The Means Test
The means test was touted as a way to assure that consumers (the test only applies to consumer debt cases) who have the means to repay a significant portion of their debt are required to do so.
The means test has two stages. The first stage compares the income of the household to the median income for households of the same size in the state where the debtors reside. If the income is lower than the median income the debtors may file a Chapter 7 Bankruptcy and obtain a discharge of their debts.
If the income is higher than the median income, then a second calculation is done to determine the “disposable income” which could be used to pay the unsecured creditors. The “disposable income” is the gross income less allowable deductions. The deductions are set by the IRS, and may very well be less than the actual usual expenses of the family.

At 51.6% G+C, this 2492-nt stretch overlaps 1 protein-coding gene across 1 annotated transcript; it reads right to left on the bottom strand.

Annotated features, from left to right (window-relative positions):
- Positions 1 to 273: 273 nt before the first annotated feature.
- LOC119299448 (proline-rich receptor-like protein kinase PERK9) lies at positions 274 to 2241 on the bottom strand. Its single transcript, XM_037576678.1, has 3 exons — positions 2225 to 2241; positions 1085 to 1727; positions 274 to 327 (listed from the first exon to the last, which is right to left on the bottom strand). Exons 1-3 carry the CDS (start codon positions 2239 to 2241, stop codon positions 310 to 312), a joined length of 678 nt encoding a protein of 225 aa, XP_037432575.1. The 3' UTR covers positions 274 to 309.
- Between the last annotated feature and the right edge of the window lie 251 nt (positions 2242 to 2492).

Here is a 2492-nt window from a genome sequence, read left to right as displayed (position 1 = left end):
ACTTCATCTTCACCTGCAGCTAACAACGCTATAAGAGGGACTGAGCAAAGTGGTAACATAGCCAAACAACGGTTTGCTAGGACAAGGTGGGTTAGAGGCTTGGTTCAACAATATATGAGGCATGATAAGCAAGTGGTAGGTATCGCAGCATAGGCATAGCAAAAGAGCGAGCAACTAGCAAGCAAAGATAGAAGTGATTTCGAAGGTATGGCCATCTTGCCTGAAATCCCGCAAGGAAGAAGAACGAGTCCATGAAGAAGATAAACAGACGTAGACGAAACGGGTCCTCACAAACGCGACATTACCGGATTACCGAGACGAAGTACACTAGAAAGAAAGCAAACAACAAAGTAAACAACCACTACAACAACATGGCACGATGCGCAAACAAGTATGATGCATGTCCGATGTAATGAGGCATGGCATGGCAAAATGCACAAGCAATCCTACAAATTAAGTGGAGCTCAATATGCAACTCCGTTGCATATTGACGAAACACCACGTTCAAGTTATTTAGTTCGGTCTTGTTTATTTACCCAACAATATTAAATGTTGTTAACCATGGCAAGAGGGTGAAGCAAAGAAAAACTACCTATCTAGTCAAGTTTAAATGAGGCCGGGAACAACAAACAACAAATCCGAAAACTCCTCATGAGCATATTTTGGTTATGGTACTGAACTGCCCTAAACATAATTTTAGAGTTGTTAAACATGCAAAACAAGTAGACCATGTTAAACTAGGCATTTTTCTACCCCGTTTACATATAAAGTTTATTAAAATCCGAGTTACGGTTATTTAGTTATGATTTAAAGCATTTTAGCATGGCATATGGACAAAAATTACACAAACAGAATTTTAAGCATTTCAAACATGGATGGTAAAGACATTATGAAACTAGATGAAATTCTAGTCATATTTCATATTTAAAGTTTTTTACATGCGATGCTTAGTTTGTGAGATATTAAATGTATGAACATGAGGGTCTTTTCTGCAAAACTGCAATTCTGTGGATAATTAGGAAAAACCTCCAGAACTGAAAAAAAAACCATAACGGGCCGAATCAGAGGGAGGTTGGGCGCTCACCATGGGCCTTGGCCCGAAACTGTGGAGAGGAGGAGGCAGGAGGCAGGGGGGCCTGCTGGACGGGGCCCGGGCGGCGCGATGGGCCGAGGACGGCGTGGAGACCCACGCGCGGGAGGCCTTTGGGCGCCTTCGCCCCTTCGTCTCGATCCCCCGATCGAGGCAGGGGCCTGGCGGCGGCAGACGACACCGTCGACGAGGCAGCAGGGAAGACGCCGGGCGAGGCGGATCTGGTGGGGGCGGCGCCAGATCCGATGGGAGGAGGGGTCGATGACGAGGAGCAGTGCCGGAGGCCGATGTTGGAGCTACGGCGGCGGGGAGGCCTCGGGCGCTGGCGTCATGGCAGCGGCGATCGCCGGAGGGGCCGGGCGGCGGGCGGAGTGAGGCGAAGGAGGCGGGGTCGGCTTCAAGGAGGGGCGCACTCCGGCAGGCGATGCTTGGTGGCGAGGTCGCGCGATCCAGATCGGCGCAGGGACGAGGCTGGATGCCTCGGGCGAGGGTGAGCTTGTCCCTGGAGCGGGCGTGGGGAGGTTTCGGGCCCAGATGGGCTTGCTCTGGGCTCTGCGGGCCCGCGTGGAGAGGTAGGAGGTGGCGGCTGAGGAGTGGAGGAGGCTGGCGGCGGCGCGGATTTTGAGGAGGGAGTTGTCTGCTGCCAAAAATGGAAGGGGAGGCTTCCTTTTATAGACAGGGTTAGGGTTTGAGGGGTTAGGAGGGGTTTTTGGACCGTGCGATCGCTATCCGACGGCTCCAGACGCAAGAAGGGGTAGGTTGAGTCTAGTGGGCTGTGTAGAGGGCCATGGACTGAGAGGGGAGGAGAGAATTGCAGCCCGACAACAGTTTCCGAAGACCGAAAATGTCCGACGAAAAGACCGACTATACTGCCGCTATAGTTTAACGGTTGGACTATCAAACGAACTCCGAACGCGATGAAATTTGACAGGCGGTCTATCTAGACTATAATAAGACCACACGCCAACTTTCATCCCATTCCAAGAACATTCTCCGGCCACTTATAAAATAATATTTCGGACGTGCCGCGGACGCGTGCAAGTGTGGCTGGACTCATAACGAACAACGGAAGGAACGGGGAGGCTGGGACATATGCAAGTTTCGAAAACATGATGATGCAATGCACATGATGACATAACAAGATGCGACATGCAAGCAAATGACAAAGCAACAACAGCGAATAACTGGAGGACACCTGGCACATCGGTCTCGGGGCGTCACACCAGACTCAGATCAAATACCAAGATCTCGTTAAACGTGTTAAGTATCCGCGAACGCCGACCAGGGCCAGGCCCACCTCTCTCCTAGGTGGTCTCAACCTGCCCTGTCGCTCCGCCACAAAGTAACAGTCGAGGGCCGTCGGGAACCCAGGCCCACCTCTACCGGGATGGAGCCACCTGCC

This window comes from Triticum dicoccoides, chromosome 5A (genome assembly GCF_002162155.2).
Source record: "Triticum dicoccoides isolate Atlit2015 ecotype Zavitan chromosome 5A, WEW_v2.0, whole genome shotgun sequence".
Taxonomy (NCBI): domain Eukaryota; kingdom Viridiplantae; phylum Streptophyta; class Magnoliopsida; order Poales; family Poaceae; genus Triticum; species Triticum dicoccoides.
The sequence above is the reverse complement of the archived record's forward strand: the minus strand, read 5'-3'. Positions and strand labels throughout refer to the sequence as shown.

If over five years the “disposable income” exceeds $10,000 or could pay at least 25% of the unsecured debt, then the debtors can not obtain a discharge in Chapter 7 and must file a Chapter 13 with a 5-year repayment plan to obtain debt relief in a bankruptcy.
So if a debtor passes the means test, either the first stage or the second stage the debtors may file a Chapter 7 if they otherwise qualify.
The Nolo site has a decent online means test. Click here to take the means test.